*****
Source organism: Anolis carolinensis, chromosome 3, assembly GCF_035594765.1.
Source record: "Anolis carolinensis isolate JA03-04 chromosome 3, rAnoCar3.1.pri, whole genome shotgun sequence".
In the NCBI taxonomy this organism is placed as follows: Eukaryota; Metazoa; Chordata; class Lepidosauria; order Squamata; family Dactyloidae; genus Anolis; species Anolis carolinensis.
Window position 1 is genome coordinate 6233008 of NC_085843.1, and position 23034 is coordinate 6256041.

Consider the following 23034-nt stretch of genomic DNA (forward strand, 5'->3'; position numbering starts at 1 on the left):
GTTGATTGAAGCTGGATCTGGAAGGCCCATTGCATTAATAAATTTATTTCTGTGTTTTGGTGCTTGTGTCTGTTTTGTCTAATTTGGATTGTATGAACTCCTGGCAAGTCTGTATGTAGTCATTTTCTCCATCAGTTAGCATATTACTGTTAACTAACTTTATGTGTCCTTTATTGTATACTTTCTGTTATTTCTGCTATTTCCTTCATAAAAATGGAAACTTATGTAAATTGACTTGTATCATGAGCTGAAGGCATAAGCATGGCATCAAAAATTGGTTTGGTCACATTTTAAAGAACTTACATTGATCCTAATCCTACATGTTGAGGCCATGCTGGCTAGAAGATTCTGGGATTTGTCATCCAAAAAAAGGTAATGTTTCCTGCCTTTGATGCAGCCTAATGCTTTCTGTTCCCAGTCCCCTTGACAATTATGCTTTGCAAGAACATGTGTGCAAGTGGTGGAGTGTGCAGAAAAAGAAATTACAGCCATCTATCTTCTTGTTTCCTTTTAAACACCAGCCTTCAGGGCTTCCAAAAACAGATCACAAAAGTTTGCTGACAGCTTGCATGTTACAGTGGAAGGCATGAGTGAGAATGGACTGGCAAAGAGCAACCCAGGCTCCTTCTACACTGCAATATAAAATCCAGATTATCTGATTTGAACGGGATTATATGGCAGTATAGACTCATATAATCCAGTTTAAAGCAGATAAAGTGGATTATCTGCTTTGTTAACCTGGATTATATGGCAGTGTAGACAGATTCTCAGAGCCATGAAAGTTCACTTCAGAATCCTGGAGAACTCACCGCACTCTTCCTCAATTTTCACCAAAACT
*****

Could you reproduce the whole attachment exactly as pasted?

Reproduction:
Source organism: Anolis carolinensis, chromosome 3, assembly GCF_035594765.1.
Source record: "Anolis carolinensis isolate JA03-04 chromosome 3, rAnoCar3.1.pri, whole genome shotgun sequence".
In the NCBI taxonomy this organism is placed as follows: Eukaryota; Metazoa; Chordata; class Lepidosauria; order Squamata; family Dactyloidae; genus Anolis; species Anolis carolinensis.
Window position 1 is genome coordinate 6233008 of NC_085843.1, and position 23034 is coordinate 6256041.

Consider the following 23034-nt stretch of genomic DNA (forward strand, 5'->3'; position numbering starts at 1 on the left):
GTTGATTGAAGCTGGATCTGGAAGGCCCATTGCATTAATAAATTTATTTCTGTGTTTTGGTGCTTGTGTCTGTTTTGTCTAATTTGGATTGTATGAACTCCTGGCAAGTCTGTATGTAGTCATTTTCTCCATCAGTTAGCATATTACTGTTAACTAACTTTATGTGTCCTTTATTGTATACTTTCTGTTATTTCTGCTATTTCCTTCATAAAAATGGAAACTTATGTAAATTGACTTGTATCATGAGCTGAAGGCATAAGCATGGCATCAAAAATTGGTTTGGTCACATTTTAAAGAACTTACATTGATCCTAATCCTACATGTTGAGGCCATGCTGGCTAGAAGATTCTGGGATTTGTCATCCAAAAAAAGGTAATGTTTCCTGCCTTTGATGCAGCCTAATGCTTTCTGTTCCCAGTCCCCTTGACAATTATGCTTTGCAAGAACATGTGTGCAAGTGGTGGAGTGTGCAGAAAAAGAAATTACAGCCATCTATCTTCTTGTTTCCTTTTAAACACCAGCCTTCAGGGCTTCCAAAAACAGATCACAAAAGTTTGCTGACAGCTTGCATGTTACAGTGGAAGGCATGAGTGAGAATGGACTGGCAAAGAGCAACCCAGGCTCCTTCTACACTGCAATATAAAATCCAGATTATCTGATTTGAACGGGATTATATGGCAGTATAGACTCATATAATCCAGTTTAAAGCAGATAAAGTGGATTATCTGCTTTGTTAACCTGGATTATATGGCAGTGTAGACAGATTCTCAGAGCCATGAAAGTTCACTTCAGAATCCTGGAGAACTCACCGCACTCTTCCTCAATTTTCACCAAAACT